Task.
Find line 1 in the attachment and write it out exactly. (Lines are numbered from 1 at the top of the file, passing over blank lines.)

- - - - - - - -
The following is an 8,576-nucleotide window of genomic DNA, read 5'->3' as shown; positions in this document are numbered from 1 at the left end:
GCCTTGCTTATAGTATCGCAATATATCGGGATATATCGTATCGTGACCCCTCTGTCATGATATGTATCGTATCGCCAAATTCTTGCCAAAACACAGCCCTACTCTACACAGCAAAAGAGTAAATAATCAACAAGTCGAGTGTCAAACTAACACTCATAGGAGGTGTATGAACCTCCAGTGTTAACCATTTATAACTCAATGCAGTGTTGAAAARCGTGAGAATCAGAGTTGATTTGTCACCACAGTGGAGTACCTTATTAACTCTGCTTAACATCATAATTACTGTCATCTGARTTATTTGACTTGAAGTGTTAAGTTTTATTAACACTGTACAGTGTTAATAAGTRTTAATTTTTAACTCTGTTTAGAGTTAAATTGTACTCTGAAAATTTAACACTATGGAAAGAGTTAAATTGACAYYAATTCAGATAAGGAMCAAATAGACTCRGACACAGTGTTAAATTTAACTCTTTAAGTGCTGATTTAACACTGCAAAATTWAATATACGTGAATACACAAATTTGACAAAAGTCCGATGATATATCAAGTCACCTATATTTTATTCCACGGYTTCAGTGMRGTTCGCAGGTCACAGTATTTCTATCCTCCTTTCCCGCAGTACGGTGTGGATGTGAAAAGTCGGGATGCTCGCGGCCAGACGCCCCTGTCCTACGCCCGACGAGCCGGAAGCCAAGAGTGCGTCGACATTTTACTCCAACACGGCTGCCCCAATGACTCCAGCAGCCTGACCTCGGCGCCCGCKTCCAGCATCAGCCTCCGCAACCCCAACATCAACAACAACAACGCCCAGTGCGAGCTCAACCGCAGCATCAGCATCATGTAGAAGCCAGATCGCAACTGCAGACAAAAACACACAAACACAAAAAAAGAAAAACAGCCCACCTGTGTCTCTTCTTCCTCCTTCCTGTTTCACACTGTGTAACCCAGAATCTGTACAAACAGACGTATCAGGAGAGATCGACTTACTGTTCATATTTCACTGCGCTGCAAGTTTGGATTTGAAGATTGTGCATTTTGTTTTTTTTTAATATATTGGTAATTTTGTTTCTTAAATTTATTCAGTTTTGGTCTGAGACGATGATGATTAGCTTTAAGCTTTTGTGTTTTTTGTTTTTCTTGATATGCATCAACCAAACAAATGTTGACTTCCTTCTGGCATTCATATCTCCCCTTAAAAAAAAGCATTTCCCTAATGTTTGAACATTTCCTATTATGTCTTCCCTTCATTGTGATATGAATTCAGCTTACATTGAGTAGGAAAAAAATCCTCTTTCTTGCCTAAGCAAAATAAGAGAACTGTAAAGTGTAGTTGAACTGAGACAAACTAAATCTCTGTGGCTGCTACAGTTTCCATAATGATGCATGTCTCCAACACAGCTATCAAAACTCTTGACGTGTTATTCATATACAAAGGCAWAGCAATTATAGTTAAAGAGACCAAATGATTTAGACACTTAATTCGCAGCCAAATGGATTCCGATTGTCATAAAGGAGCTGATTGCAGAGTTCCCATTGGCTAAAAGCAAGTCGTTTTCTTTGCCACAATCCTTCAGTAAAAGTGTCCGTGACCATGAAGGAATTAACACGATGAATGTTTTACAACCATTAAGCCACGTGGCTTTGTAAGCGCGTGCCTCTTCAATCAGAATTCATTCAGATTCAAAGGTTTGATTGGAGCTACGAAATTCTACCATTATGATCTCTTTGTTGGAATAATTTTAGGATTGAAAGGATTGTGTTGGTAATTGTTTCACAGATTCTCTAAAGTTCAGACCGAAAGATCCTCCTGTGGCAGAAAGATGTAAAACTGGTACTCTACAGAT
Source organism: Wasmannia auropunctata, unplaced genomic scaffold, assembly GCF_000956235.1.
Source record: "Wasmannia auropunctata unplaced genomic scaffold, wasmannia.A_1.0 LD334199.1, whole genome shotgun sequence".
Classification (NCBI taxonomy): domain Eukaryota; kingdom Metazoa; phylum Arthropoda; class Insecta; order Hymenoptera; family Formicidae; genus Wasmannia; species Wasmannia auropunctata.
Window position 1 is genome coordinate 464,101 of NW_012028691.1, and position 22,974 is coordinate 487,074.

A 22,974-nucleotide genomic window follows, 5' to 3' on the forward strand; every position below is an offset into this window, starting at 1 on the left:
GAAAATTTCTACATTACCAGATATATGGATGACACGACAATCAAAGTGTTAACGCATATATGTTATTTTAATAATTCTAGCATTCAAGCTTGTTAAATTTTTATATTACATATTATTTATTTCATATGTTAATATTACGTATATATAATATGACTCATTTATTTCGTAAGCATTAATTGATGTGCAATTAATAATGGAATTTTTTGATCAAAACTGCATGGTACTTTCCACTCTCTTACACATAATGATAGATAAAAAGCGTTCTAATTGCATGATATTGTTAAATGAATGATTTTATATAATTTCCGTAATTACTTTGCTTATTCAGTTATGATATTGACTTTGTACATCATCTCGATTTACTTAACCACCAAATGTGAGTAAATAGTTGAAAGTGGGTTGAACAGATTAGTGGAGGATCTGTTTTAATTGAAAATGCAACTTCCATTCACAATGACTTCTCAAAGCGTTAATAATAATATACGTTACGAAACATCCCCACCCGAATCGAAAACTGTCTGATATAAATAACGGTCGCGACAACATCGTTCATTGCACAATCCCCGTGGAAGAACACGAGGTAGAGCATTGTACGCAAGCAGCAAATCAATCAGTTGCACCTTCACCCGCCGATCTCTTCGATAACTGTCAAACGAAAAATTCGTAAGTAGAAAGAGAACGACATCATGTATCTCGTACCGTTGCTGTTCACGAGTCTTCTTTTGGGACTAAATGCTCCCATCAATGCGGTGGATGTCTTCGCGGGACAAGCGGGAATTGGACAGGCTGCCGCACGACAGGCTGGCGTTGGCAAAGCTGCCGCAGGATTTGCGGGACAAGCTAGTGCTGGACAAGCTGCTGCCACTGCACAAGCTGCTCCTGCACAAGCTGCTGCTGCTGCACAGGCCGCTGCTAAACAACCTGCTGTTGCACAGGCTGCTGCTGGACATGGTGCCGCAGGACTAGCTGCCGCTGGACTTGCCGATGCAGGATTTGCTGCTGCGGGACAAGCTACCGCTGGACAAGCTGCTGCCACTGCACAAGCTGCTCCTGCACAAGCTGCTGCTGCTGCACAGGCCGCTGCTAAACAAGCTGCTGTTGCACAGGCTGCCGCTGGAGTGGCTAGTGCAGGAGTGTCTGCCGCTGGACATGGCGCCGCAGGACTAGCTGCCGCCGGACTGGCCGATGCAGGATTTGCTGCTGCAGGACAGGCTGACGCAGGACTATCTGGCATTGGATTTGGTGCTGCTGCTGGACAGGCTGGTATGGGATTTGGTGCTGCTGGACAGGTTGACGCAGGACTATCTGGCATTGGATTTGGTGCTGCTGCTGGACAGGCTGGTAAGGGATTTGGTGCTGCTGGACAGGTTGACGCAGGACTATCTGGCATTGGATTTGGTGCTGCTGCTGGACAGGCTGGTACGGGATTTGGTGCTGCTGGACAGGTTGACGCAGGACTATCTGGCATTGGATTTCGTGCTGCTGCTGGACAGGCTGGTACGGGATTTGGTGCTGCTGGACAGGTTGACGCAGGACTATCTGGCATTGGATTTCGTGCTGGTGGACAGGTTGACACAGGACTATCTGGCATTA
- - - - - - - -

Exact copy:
The following is an 8,576-nucleotide window of genomic DNA, read 5'->3' as shown; positions in this document are numbered from 1 at the left end: